DYER, C.J., HUMPHREYS and McCANLESS, JJ., and MILES, Special Judge, concur.
DYER, Chief Justice (concurring).
I concur in and subscribe to the learned opinion written by Mr. Justice Creson; however, in light of the concern of counsel as to the two recent decisions in Flynn v. Camp, Tenn., 470 S.W.2d 347 (1971), and Hargrove v. Newsome, Tenn., 470 S.W.2d 348 (1971), I feel constrained to add a further comment.
The sole issue presented in the case at bar is whether the time for instituting the instant suit is governed by T.C.A. § 28-304 or T.C.A. § 50-914. This issue was seasonably and properly raised before and ruled upon by the trial judge. Exception was made and error assigned to the trial judge's order. On appeal we have ruled upon this issue.
In both Flynn v. Camp and Hargrove v. Newsome, supra, a similar argument was advanced at the appellate level; however, we were precluded from considering that question by the dictates of Rule 14 (4), Rules of the Supreme Court of Tennessee.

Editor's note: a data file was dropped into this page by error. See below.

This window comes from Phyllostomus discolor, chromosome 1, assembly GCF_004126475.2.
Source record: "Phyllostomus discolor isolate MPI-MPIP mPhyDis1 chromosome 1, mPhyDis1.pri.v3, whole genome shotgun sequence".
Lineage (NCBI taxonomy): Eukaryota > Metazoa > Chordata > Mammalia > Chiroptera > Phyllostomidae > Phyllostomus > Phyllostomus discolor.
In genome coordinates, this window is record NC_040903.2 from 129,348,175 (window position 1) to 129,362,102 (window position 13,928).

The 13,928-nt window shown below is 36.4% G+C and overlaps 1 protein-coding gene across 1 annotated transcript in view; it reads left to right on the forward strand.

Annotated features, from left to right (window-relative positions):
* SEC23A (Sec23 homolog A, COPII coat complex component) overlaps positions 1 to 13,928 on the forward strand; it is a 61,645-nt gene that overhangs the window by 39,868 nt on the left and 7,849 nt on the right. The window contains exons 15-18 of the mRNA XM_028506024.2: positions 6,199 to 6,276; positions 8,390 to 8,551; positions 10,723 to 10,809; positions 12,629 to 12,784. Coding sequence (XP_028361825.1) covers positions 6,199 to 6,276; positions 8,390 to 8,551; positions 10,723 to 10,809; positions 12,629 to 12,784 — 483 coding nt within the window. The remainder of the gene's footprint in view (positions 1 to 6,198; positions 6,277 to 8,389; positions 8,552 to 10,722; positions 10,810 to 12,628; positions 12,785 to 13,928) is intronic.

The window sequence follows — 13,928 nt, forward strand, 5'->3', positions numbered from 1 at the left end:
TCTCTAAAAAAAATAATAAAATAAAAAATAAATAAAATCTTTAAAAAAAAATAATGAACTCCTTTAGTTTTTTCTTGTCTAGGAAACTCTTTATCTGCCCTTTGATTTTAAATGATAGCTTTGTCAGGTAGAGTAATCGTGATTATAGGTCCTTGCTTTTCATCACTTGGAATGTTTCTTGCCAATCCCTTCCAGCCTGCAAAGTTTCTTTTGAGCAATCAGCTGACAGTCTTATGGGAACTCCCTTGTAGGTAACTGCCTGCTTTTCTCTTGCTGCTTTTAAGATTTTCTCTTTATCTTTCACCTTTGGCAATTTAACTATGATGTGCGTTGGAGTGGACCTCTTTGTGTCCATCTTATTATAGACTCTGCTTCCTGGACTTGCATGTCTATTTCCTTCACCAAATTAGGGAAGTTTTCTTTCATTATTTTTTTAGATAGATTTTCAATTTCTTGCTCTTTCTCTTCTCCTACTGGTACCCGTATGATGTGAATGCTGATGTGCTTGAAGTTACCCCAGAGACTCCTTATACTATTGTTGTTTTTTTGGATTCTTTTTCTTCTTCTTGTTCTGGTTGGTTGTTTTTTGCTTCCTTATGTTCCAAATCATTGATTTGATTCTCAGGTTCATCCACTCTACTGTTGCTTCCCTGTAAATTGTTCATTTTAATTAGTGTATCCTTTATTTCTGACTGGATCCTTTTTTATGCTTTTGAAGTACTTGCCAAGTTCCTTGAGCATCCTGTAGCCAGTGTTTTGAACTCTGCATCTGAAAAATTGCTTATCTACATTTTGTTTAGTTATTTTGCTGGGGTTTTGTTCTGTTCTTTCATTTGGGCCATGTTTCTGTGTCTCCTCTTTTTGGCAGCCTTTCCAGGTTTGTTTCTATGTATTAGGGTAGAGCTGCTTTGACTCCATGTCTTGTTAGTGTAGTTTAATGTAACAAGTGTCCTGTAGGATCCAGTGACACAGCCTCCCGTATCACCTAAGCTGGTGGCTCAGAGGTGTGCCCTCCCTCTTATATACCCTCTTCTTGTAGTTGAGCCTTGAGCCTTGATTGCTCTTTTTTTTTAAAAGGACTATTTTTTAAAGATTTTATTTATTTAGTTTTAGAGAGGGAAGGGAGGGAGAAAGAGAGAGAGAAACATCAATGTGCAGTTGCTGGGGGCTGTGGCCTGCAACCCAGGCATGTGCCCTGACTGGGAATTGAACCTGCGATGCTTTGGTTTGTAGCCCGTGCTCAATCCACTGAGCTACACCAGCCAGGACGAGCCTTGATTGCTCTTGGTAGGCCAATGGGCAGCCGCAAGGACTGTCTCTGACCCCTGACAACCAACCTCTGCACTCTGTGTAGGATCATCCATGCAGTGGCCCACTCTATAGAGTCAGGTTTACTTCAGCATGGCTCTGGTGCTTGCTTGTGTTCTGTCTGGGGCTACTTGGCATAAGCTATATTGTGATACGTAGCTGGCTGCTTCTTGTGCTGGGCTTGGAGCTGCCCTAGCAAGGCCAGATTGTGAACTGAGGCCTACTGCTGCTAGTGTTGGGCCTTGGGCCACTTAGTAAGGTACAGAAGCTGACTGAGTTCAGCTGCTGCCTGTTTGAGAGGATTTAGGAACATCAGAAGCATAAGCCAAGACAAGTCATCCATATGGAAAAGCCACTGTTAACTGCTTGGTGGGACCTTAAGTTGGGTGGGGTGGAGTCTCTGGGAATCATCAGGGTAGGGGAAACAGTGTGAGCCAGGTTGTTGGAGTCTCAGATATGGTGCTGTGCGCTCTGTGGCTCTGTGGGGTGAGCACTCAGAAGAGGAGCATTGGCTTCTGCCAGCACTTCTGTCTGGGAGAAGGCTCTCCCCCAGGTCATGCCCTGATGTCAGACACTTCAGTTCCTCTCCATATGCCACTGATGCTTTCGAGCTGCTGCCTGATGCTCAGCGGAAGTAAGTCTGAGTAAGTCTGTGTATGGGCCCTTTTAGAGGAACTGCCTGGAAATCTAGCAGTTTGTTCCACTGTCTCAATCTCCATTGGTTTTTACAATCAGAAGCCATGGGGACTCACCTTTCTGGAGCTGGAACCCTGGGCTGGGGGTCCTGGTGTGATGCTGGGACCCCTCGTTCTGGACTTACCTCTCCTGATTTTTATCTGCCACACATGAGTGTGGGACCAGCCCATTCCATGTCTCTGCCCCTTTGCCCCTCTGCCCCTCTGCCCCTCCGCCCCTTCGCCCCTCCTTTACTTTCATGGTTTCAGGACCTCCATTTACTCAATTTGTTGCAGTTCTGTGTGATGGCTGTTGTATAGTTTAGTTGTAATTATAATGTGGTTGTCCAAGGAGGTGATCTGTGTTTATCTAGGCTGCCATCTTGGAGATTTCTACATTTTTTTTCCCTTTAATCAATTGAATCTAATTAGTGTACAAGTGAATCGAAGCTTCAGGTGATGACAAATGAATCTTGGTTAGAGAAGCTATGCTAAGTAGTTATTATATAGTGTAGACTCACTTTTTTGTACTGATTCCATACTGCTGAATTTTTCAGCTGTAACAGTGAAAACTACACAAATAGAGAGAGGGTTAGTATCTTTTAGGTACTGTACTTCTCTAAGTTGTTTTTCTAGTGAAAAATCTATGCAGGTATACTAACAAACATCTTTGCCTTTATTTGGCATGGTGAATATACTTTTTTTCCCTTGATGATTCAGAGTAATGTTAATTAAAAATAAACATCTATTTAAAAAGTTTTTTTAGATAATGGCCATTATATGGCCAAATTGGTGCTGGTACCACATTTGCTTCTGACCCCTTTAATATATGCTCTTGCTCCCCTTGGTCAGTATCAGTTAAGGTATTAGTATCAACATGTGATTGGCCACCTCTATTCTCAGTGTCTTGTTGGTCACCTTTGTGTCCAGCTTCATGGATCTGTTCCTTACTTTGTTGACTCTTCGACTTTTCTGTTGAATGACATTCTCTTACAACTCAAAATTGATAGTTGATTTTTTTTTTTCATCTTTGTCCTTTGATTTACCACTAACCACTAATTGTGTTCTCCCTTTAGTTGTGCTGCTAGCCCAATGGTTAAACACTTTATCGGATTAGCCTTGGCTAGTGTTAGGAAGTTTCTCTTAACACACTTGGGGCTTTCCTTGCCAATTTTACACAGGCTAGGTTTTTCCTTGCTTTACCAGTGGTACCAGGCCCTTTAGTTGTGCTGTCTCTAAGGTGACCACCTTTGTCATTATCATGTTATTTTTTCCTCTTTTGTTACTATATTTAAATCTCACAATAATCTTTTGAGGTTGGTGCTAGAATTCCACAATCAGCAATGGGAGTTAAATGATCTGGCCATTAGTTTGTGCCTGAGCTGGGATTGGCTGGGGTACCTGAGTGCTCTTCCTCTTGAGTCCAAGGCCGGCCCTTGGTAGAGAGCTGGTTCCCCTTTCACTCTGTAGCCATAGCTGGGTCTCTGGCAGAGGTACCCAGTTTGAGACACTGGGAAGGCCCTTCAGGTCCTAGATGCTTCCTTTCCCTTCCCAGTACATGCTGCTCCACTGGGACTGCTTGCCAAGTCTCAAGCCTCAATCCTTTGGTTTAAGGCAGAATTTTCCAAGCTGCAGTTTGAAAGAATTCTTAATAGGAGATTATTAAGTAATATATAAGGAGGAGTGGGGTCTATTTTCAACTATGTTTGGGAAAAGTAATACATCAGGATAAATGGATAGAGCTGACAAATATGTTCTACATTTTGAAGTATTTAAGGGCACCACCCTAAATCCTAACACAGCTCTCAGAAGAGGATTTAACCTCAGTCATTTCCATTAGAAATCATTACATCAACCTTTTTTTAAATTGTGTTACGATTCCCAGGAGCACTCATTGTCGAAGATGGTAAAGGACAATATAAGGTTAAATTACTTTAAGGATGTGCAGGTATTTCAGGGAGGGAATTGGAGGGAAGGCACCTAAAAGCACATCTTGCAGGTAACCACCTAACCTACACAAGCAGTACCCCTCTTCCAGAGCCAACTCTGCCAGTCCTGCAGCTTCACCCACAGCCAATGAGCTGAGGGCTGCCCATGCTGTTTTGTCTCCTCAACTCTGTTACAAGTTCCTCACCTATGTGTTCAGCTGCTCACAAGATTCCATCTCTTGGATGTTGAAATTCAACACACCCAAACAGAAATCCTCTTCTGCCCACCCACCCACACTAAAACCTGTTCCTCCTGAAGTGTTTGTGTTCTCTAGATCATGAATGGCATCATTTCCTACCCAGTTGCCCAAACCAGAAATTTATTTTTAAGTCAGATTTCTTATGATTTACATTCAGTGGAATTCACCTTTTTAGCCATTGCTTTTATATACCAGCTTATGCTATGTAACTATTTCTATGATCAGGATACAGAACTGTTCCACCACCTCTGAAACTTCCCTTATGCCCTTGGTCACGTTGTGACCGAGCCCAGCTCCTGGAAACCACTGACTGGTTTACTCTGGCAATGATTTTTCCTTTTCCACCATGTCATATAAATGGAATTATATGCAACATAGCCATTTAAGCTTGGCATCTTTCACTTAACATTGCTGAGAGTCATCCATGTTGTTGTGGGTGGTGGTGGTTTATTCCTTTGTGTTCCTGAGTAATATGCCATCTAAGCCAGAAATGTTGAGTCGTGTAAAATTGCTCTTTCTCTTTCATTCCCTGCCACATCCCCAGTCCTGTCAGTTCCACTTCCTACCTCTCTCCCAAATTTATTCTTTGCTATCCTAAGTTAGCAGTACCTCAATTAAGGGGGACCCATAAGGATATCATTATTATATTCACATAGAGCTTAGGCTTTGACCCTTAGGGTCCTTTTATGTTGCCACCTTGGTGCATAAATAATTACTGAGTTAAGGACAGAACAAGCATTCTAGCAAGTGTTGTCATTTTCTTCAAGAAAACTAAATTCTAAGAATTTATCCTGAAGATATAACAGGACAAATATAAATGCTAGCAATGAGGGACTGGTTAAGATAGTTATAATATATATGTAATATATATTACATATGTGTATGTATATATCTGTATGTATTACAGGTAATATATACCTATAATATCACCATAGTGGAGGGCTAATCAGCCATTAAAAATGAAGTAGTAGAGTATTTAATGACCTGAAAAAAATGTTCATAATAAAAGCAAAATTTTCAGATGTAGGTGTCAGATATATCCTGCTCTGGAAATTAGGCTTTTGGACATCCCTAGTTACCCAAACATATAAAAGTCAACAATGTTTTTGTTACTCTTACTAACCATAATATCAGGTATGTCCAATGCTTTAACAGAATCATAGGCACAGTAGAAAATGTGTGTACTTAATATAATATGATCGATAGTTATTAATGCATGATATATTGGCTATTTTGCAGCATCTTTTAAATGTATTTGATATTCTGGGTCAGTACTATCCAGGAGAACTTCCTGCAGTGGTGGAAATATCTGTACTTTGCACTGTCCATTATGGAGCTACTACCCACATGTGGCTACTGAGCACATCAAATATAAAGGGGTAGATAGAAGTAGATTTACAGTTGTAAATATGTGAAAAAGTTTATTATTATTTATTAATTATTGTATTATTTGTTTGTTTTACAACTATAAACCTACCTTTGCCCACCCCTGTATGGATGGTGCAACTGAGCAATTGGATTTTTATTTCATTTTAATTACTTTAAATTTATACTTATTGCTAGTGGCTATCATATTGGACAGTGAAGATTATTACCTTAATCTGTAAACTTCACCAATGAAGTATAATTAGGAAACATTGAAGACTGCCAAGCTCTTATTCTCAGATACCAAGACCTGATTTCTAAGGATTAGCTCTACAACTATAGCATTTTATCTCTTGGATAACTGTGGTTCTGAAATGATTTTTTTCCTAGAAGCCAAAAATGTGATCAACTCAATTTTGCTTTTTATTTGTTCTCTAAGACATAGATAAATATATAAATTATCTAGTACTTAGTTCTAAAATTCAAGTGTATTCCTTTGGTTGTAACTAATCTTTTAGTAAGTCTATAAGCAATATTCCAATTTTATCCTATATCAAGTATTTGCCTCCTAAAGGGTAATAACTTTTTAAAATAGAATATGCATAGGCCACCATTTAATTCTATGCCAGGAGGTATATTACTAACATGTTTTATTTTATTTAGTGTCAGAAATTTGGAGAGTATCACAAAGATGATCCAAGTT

In Flynn v. Camp, supra, the question was raised for first time in a "Supplemental Assignment of Error, Brief and Argument" filed in this Court after oral argument. By admission, the record in that case is utterly devoid of any allegations raising the issue of conflict between T.C.A. § 28-304 and T.C.A. § 50-914.
In Hargrove v. Newsome, supra, the issue was raised for the first time in a "Petition to Rehear" filed after this Court handed down its original opinion. We again considered the supplemental briefs of counsel and the case as a whole and affirmed our judgment.
I have once again reviewed the records in both of these cases in perspective of the instant case. We were correct in our holding in each case. Therefore, I am convinced that Flynn v. Camp and Hargrove v. Newsome, supra, did not properly raise the instant issue before this Court, and are in no way inconsistent with our holding in the case at bar.